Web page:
Indiana Sues TikTok For Targeting Young Teens

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James Lynch Investigative Reporter
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Indiana has filed a pair of lawsuits against TikTok alleging that the company made false claims about inappropriate content and data security, according to a Wednesday press release.

“The TikTok app is a malicious and menacing threat unleashed on unsuspecting Indiana consumers by a Chinese company that knows full well the harms it inflicts on users,” Indiana Attorney General Todd Rokita said.

“With this pair of lawsuits, we hope to force TikTok to stop its false, deceptive and misleading practices, which violate Indiana law,” Rokita added.

The Indiana Attorney General’s first lawsuit alleges TikTok has “lured children onto the platform through a variety of misleading representations” of its content, the press release reads.

The press release also claims that the platform features “extreme examples” of material such as sexual content, drug references and profanity, despite TikTok “presenting the application as safe and appropriate for children ages 13 to 17.”

Marketing itself as safe for young teens is “an essential part of TikTok’s business model,” the press release alleges. In 2021, the platform had 86.9 million U.S. users, with over a quarter of them aged 13-17, according to Influencer Marketing Hub.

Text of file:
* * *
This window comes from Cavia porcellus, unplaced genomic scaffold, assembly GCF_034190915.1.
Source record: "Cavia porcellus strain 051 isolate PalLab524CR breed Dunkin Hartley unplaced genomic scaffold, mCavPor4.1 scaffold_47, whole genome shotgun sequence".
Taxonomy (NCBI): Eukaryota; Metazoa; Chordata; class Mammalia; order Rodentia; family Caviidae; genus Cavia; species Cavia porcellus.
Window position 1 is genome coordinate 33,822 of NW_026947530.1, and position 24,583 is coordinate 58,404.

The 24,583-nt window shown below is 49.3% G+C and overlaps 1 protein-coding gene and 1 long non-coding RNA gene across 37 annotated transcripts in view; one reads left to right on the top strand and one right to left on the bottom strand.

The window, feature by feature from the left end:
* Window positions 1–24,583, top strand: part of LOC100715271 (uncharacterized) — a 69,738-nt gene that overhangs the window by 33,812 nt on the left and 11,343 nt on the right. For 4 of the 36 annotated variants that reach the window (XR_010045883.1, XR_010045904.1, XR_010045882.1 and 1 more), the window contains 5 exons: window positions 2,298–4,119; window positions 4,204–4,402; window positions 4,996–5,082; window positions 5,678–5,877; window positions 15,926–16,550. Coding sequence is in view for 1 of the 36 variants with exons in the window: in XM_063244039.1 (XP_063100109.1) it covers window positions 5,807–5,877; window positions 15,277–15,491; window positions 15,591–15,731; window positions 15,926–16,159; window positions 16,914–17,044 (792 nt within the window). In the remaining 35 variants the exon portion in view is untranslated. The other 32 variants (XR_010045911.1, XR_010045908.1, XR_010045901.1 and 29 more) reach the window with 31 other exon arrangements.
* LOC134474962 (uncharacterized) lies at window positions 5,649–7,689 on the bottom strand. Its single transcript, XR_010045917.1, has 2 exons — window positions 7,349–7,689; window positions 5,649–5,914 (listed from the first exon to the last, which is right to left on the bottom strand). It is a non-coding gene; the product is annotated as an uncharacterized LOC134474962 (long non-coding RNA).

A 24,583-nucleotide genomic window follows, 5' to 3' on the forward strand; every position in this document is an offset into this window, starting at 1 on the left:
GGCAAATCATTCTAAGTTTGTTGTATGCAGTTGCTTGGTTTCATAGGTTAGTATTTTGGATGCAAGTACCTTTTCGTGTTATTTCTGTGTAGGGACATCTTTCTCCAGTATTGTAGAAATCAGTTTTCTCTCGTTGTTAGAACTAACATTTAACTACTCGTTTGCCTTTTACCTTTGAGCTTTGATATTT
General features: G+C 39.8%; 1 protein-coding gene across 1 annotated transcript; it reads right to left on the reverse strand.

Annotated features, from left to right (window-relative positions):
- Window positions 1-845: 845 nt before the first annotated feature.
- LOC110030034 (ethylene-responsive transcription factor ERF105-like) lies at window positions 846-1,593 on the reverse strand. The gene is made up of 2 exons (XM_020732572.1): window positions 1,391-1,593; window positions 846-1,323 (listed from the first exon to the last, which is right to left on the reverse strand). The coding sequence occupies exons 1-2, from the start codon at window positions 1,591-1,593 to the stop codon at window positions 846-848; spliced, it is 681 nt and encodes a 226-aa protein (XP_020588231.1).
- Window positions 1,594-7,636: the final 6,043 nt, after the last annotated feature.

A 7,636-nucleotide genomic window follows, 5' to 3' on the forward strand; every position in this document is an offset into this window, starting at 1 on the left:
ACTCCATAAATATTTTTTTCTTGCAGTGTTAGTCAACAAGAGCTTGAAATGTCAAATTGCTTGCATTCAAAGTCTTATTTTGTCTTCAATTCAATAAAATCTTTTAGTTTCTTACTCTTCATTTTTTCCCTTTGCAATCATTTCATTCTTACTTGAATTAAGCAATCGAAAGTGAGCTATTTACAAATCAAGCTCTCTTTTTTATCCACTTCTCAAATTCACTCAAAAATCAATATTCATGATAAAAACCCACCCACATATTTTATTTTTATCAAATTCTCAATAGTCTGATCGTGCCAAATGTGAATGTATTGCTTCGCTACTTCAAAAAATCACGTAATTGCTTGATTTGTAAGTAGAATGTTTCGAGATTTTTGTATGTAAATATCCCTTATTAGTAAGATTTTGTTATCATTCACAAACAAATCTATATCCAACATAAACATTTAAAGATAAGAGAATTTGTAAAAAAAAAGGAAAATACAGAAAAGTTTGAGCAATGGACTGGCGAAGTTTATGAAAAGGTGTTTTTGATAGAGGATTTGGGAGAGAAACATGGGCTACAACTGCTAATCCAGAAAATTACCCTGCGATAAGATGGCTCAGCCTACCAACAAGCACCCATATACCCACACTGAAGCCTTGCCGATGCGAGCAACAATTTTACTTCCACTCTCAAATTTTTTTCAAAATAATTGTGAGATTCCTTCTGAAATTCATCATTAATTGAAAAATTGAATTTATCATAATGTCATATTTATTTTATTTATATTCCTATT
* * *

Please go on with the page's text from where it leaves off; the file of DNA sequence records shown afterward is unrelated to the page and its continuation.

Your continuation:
The second lawsuit alleges that TikTok possesses highly sensitive information about Indiana consumers and “has deceived those consumers to believe that this information is protected from the Chinese government and Communist Party,” the press release stated. (RELATED: State Dept Dodges Daily Caller Reporter’s Question On CCP Election Interference Through TikTok)

China-based employees of TikTok have allegedly accessed non-public data about U.S. users on multiple occasions, contradicting sworn testimony by a top executive, Buzzfeed reported. A similar report from Forbes claimed that a China-based team at TikTok parent company Bytedance planned on using the app to monitor U.S. citizens.

“While we don’t comment on pending litigation, the safety, privacy and security of our community is our top priority. We build youth well-being into our policies, limit features by age, empower parents with tools and resources, and continue to invest in new ways to enjoy content based on age-appropriateness or family comfort,” a TikTok spokesperson told the Daily Caller.

“We are also confident that we’re on a path in our negotiations with the U.S. Government to fully satisfy all reasonable U.S. national security concerns, and we have already made significant strides toward implementing those solutions,” the company spokesperson added.

TikTok’s negotiations with the Biden administration over a national security agreement have been delayed due to additional concerns raised by U.S. officials. The Treasury Department’s Committee on Foreign Investment in the U.S. is reviewing the national security implications of TikTok operating in the United States.

A spokesperson for the Indiana Attorney General’s office pointed the Caller to legal filings attached in the press release in response to a request for comment.
James Lynch

James Lynch can be reached on Twitter @jameslynch32